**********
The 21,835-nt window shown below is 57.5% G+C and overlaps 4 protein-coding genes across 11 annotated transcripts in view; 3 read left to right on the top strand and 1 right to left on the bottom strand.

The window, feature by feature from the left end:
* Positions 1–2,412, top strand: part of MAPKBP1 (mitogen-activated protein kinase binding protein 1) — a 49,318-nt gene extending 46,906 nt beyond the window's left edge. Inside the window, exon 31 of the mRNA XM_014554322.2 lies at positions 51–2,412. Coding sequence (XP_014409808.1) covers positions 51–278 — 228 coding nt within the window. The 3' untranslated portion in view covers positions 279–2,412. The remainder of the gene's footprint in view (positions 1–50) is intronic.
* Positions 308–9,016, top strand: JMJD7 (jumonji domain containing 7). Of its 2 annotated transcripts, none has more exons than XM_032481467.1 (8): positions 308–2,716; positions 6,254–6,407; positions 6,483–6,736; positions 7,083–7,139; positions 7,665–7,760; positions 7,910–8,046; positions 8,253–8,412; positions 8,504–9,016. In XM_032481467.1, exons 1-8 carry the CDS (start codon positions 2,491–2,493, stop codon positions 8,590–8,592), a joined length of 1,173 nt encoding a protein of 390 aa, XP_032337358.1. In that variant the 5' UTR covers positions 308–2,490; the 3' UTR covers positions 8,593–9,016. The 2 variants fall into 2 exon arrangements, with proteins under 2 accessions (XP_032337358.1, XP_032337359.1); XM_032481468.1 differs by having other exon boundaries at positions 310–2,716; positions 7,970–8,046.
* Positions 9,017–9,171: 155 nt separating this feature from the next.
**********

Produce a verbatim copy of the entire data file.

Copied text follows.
The 21,835-nt window shown below is 57.5% G+C and overlaps 4 protein-coding genes across 11 annotated transcripts in view; 3 read left to right on the top strand and 1 right to left on the bottom strand.

The window, feature by feature from the left end:
* Positions 1–2,412, top strand: part of MAPKBP1 (mitogen-activated protein kinase binding protein 1) — a 49,318-nt gene extending 46,906 nt beyond the window's left edge. Inside the window, exon 31 of the mRNA XM_014554322.2 lies at positions 51–2,412. Coding sequence (XP_014409808.1) covers positions 51–278 — 228 coding nt within the window. The 3' untranslated portion in view covers positions 279–2,412. The remainder of the gene's footprint in view (positions 1–50) is intronic.
* Positions 308–9,016, top strand: JMJD7 (jumonji domain containing 7). Of its 2 annotated transcripts, none has more exons than XM_032481467.1 (8): positions 308–2,716; positions 6,254–6,407; positions 6,483–6,736; positions 7,083–7,139; positions 7,665–7,760; positions 7,910–8,046; positions 8,253–8,412; positions 8,504–9,016. In XM_032481467.1, exons 1-8 carry the CDS (start codon positions 2,491–2,493, stop codon positions 8,590–8,592), a joined length of 1,173 nt encoding a protein of 390 aa, XP_032337358.1. In that variant the 5' UTR covers positions 308–2,490; the 3' UTR covers positions 8,593–9,016. The 2 variants fall into 2 exon arrangements, with proteins under 2 accessions (XP_032337358.1, XP_032337359.1); XM_032481468.1 differs by having other exon boundaries at positions 310–2,716; positions 7,970–8,046.
* Positions 9,017–9,171: 155 nt separating this feature from the next.